Will Keith Kellogg
Kellogs Corn Flakes®
What would breakfast be without Kellogg’s Corn Flakes®? The inventor of this classic cold cereal, eaten around the world every day for nearly a century, was Will Keith Kellogg, born on April 7, 1860 in Battle Creek, Michigan.
Kellogg was educated up until the sixth grade. He was a hard worker who, as a youth, held jobs as a stockboy and then as a traveling salesman of household brooms for his father’s broom-making business. His older brother John Harvey Kellogg was a doctor. He rose to the rank of physician-in-chief at a world-famous local hospital and health spa called the Battle Creek Sanitarium. Will Kellogg eventually went to work at the sanitarium alongside his brother. He began as a clerk and later became a bookkeeper and file manager.
At the sanitarium, Will became acutely interested in the world of medicine and learned a great deal from his brother, a vegetarian, about good nutrition and wholegrain foods. He began to help John conduct research and develop healthy diets for patients. He was in the process of boiling wheat in an attempt to create an easily digestible bread substitute when he came across a discovery that led to the creation of Kellogg’s Corn Flakes in 1894.
He had boiled some wheat with the intention of making dough, and he accidentally let it stand for several hours. The wheat became softened and tempered. He decided to put it through the regular rolling process for baking anyway. When he rolled it out, however, he noticed that the individual wheat berries in the mash rolled out into flat, wide flakes. He figured he’d bake them and see what happened. The result was a crisp, tasty, easy-to-eat cereal product. He and his brother decided to serve the flakes to patients to see what they thought.
The patients loved them – so much, in fact, that they began asking the brothers to ship packages of the flakes, which the Kelloggs called “Granose,” to them after they left the sanitarium. They did so on a small scale, but meanwhile, the younger Kellogg had tried the technique with corn and refined what he believed to be a superior tasting, crunchy product. In 1898, he and John started the Sanitas Food Company as a mail-order operation to develop and sell corn flakes cereal. But Will had bigger plans: to turn his corn flake business into a large-scale, international, packaged food enterprise.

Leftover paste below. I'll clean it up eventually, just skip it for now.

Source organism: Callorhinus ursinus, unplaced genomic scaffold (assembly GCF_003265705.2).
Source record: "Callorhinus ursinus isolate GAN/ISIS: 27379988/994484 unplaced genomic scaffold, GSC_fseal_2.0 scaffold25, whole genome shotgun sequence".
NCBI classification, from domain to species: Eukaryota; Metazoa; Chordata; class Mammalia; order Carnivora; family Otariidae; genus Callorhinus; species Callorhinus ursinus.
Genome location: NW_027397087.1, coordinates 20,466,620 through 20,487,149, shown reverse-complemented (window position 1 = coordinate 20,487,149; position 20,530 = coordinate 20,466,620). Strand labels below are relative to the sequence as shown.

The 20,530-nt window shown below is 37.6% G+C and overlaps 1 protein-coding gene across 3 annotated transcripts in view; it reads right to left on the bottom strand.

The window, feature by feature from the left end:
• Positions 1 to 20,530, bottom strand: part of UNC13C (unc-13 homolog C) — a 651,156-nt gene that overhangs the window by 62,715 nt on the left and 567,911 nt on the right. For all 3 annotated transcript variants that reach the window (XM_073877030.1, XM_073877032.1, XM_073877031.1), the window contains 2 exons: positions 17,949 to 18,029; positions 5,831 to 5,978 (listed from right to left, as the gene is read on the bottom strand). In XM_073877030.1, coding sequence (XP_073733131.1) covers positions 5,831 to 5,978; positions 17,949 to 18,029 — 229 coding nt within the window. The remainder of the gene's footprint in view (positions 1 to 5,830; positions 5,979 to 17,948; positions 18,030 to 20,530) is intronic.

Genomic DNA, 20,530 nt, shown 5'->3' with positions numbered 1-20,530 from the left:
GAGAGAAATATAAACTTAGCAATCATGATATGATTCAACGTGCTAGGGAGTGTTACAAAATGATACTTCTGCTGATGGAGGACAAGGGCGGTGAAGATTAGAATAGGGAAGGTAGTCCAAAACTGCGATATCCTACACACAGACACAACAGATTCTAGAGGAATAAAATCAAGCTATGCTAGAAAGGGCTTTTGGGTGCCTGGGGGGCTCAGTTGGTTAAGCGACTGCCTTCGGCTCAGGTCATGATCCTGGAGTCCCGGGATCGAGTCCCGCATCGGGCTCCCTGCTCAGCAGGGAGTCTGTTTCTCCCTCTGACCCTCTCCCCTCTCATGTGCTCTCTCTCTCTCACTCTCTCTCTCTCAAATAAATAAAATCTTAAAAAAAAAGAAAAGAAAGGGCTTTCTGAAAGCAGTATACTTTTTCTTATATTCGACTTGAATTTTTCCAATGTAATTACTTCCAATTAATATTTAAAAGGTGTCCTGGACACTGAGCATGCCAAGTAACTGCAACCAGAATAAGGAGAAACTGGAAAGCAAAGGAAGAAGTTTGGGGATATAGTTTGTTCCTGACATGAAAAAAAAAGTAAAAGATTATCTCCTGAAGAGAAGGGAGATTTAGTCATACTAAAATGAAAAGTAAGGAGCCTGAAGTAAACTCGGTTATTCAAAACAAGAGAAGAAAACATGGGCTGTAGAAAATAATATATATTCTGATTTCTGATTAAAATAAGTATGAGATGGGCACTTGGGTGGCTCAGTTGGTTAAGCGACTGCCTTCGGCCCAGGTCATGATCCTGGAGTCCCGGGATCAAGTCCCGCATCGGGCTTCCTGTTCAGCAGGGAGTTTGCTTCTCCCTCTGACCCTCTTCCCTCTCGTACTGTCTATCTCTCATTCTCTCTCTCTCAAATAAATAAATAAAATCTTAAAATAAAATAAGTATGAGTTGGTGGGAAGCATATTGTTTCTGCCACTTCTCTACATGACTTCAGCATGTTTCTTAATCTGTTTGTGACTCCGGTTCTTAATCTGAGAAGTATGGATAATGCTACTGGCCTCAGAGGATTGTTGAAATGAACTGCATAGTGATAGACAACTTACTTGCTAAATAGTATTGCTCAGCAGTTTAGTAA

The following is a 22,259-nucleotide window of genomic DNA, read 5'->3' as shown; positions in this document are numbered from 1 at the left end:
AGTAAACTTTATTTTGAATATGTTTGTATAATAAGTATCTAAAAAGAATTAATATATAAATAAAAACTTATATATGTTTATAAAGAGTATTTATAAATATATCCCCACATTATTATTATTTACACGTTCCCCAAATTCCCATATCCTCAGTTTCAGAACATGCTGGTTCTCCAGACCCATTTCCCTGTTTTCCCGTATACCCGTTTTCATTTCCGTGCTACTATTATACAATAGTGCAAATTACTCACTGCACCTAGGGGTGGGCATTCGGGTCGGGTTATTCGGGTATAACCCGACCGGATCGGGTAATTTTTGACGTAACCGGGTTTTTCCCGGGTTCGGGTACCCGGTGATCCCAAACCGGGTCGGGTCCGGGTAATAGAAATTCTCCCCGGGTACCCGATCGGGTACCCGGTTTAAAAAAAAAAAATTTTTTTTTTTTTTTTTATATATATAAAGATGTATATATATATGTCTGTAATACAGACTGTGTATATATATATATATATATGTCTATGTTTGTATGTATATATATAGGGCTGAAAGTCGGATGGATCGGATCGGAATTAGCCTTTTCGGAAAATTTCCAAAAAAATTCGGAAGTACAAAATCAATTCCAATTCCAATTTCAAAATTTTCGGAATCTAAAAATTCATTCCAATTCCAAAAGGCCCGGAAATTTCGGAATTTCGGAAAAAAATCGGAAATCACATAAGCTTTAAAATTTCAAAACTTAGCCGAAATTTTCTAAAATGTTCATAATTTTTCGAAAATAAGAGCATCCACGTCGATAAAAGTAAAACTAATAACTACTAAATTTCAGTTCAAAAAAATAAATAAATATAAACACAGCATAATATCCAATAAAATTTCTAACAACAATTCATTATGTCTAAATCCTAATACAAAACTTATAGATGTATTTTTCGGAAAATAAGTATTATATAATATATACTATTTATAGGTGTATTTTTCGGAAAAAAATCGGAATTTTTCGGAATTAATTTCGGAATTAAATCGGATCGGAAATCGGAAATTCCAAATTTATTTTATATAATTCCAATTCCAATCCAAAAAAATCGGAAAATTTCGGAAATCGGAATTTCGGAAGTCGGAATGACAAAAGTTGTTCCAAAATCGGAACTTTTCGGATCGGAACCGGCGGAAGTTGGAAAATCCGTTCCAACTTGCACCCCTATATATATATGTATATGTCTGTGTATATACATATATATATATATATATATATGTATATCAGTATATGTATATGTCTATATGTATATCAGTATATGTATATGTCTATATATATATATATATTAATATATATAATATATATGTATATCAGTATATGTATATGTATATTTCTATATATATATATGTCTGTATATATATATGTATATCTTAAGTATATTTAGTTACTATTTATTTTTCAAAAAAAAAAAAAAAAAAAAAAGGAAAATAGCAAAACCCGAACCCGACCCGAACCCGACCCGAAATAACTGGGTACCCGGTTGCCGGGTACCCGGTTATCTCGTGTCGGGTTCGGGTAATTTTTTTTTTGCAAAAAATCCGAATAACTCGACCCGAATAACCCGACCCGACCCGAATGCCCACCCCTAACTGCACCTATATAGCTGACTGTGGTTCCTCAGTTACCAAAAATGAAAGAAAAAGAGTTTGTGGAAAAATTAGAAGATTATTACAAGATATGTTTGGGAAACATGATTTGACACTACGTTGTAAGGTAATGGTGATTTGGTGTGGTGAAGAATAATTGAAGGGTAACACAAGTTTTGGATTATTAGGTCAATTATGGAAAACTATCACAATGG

In 1906, he established the Battle Creek Toasted Corn Flakes Company, the world’s first ready-to-eat cereal company. He was a gifted marketer and promoter, and in his first year, he shipped 175,000 cases of corn flakes. Within just a few years, Kellogg's Corn Flakes were a household name that could be found in nearly every kitchen in the United States.
He quickly began adding to his product line, with Kellogg's Bran Flakes® in 1915, Kellogg's All-Bran® in 1916, and Kellogg's Rice Krispies® in 1928. He renamed his business the W.K. Kellogg Company in 1922 and expanded operations to Canada and Australia in 1924, followed by Europe and Asia.
Today, the company produces their foods in 18 countries and distributes them in over 180. In addition to its broad cereal line, today Kellogg’s also sells Pop-Tarts®, Eggo® waffles and pancakes, the Nutri-Grain® cereal bar line, and a variety of other snacks.
Kellogg retired as the company's president in 1929 but stayed on as chairman of the board until 1946. At this stage in his life, he turned his focus to philanthropic activities, establishing one of the nation’s most renowned charitable institutions, the W. K. Kellogg Foundation, in 1934 with an initial donation of $66 million. He was a true believer in empowering individuals to help themselves, and he began his charity work in 1925 with the formation of the Fellowship Corporation, which helped to build an agricultural school, experimental farm, and reforestation project. In 1930, he was named a delegate to the White House Conference on Child Health and Protection by President Herbert Hoover. Later that year, he established the W.K. Kellogg Child Welfare Foundation.
He died in Battle Creek on Oct. 6, 1951.